- Letter from chief nurses warns trusts not to describe unqualified care staff as “nurses”
- Trusts told to check staff are properly described and job adverts are accurate
- Letter follows research showing hundreds of care staff with job titles such as “advanced nurse”
England’s most senior nurses have instructed NHS trusts to check whether they are employing unqualified care staff with job titles describing them as “nurses”, HSJ has learned.
The letter from NHS Improvement executive nursing director Ruth May and NHS England chief nursing officer Jane Cummings also warned trusts to be sure they were not advertising roles for care staff where they were described as nurses or as having advanced skills despite not being on the Nursing and Midwifery Council’s register or having advanced training.
The letter, dated 7 September and shared with HSJ, follows research by Professor Alison Leary from South Bank University that found hundreds such roles in the NHS – causing concern that patients were being misled and staff could be working beyond their competence.
The letter said: “We do accept that this issue is not occurring as a deliberate act of deception. However, our preferred position is that only a [registered nurse] should have the word ‘nurse’ in their job title or in their job description.”
Ms May and Professor Cummings said trusts should “ensure that all staff titles recognised as delivering nursing or midwifery care clearly reflect their registered/regulated status and consider whether if the word ‘nurse’ is used that this is appropriate”.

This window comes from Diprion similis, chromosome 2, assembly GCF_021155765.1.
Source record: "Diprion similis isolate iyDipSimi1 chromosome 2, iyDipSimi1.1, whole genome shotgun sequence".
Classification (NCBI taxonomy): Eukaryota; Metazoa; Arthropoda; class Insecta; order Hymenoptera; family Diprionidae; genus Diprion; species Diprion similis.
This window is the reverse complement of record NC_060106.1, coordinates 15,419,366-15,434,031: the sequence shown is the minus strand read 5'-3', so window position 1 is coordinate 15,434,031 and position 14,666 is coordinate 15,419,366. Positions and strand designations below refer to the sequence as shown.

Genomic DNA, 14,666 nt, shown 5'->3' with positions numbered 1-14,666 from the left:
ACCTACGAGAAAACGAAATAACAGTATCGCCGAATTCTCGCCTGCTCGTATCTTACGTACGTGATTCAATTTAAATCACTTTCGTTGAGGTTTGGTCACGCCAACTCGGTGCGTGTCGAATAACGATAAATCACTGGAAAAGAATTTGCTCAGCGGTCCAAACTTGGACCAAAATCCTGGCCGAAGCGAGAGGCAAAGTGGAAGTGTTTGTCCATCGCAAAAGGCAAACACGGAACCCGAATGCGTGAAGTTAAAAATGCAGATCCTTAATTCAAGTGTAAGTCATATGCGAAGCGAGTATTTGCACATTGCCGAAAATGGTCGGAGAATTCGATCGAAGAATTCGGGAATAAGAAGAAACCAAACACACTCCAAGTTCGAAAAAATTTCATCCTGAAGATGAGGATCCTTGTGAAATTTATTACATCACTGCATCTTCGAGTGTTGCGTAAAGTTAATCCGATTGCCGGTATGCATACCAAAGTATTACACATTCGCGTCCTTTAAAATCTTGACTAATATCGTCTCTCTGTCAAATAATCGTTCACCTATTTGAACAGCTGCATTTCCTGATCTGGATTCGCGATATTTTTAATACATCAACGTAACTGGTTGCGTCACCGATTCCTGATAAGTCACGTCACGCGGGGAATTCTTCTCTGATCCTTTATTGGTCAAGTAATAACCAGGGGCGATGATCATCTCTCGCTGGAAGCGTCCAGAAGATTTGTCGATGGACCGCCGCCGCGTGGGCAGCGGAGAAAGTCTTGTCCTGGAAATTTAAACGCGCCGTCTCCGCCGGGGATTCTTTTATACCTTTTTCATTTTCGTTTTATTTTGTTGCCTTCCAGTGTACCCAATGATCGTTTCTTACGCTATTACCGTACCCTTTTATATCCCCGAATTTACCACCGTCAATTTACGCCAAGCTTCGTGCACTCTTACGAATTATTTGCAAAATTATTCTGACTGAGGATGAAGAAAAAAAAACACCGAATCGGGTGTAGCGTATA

They also said providers should make sure they have processes in place to check “how such roles are advertised in relation to identifying their registered/regulated status, aligned qualifications and the boundaries of the roles”.
Professor Leary’s research also revealed the lack of a clear framework for qualified nurses working in specialist services. The research identified 595 different job titles in use with no clear link between the title and the education level or experience of the staff member.
The letter said “further discussion” was required to look at the job titles being used and their link with qualifications.
Professor Leary told HSJ that she welcomed the letter as a positive step to improving patient safety.
She said the basis for not regulating advanced practice was a report by the Council for Healthcare Regulatory Excellence in 2009, which said advanced practice reflected career development and was “appropriately governed by mechanisms other than additional statutory regulation”.
Professor Leary said: “Clearly that assumption is unsound for two reasons. There appears to be no association between levels of practice and education levels, and there is no relationship between levels of practice and job titles with unregistered nurses using descriptors that infer advanced practice skills. This group are currently unregulated.
“Although Health Education England is doing a lot of work on this in terms of an advanced practice framework, this will only apply to NHS employers and will presumably be guidance. The only way to protect the public is to regulate advanced practice.”
In the US, nursing bodies regulate the use of protected titles and specialist education, while in Australia, nursing titles are protected by law. In the UK, the title of registered nurse is protected but “nurse” is not.
Other roles such as paramedic, radiographer, occupational therapist and hearing aid dispenser are all protected titles.
HSJ asked the Department of Health whether it would support regulation of advanced nursing and if it would be prepared to protect the title nurse but it declined to comment.
HSJ asked NHS England what view Professor Cummings had of suggestions advanced nursing should be regulated. It said: “The letter is our joint response to the study, we have nothing further to add.”
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